As for Simon, we have a rough 24 hours with the nursing, but some sweet talking by yours truly finally convinced him to sip from his mother's fountain. The milk of human kindness it is probably not, but frankly, I am currently his only game in town, so he wised up and started to suck.

As he lulls himself to sleep right beside me now, I can feel a greater intimacy with him for having really overcome our first big hurdle. We made it through a rough round of shrieking and blood curdling cries and came out the other side. If I could just stay off the internet, maybe next time I won't have to flirt with the idea that Simon hates me and would rather die of dehydration than latch on to me. He's a fiesty little beast, but he's met his match in me. He's got to do more than puncture my ear drum with screaming and refuse my life-giving sustenance to deter my love. Let's hope that he has no more tricks up his sleeve for a while, though.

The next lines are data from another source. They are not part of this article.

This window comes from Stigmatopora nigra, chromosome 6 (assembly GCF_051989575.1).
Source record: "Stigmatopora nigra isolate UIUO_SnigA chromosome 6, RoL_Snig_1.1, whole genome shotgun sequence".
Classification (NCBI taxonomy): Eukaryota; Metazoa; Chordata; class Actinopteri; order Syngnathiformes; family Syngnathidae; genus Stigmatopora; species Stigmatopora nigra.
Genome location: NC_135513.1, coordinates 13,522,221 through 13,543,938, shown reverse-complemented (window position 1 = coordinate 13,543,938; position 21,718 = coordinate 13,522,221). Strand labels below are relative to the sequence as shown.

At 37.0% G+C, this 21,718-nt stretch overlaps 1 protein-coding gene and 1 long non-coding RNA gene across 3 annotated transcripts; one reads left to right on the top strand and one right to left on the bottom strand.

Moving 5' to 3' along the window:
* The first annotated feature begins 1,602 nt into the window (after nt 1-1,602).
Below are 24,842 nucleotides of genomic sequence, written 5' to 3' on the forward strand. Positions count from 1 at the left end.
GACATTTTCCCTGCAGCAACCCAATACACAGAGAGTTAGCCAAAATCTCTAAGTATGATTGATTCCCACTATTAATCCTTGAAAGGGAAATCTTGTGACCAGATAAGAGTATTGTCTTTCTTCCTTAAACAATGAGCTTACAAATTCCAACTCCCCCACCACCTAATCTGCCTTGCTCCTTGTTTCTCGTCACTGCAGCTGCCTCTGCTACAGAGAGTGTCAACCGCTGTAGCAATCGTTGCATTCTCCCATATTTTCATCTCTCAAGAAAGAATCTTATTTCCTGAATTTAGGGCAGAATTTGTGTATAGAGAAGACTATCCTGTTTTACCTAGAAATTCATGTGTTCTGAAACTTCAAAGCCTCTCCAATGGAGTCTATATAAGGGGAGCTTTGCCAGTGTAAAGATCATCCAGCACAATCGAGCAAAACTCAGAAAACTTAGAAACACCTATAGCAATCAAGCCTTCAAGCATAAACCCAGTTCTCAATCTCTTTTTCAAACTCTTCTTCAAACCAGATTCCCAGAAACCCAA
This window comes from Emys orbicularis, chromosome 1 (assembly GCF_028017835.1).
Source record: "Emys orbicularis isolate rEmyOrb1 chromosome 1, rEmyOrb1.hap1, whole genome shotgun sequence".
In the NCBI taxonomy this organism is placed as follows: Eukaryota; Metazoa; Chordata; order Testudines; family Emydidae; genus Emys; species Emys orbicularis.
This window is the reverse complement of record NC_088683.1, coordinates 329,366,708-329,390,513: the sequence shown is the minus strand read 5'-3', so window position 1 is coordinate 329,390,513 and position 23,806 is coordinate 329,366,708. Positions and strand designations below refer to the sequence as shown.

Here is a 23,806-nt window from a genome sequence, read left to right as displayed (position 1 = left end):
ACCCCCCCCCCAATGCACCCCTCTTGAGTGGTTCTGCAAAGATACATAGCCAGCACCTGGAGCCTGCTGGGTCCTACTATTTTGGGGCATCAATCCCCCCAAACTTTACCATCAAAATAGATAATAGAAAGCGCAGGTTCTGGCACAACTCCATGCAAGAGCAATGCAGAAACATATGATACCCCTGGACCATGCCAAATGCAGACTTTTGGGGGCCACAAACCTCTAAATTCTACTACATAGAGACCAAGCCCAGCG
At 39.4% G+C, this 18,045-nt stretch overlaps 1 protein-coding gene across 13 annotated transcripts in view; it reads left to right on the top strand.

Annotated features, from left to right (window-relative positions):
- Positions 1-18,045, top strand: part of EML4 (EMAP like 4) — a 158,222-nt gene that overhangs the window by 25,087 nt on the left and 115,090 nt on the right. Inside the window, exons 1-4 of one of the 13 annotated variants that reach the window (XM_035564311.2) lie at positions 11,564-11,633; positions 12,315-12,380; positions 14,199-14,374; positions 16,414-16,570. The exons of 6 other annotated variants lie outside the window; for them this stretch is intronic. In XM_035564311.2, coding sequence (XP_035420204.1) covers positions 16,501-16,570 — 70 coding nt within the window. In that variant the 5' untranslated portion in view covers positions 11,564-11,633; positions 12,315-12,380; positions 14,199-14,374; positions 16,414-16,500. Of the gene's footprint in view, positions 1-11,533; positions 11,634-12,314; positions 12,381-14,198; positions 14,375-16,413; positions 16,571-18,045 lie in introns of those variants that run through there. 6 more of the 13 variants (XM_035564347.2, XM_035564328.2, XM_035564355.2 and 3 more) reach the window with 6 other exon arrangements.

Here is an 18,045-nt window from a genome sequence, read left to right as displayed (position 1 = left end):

Tuesday, April 19, 2011

I just can't take it. I can't take one more unstructured, rainy day. The gloom is getting to me. Thankfully, I had the wherewithal today to do some research on activities so we can get up and get moving. My time with Sadie at Gymboree has been so fun; we need more of that in our weeks. Small issue is that it turns out there are very few gymnastics classes for children Simon's age. It makes sense that 3-month old babies cannot vault, but I thought there might be something. There is mom and baby yoga, but that would require me to do yoga, and I am not really in a yoga frame of mind right now. I mean, I have a high school reunion (20 years) coming up and I just had a baby, so unless you can bring a newborn to bikram yoga, it's just not going to happen.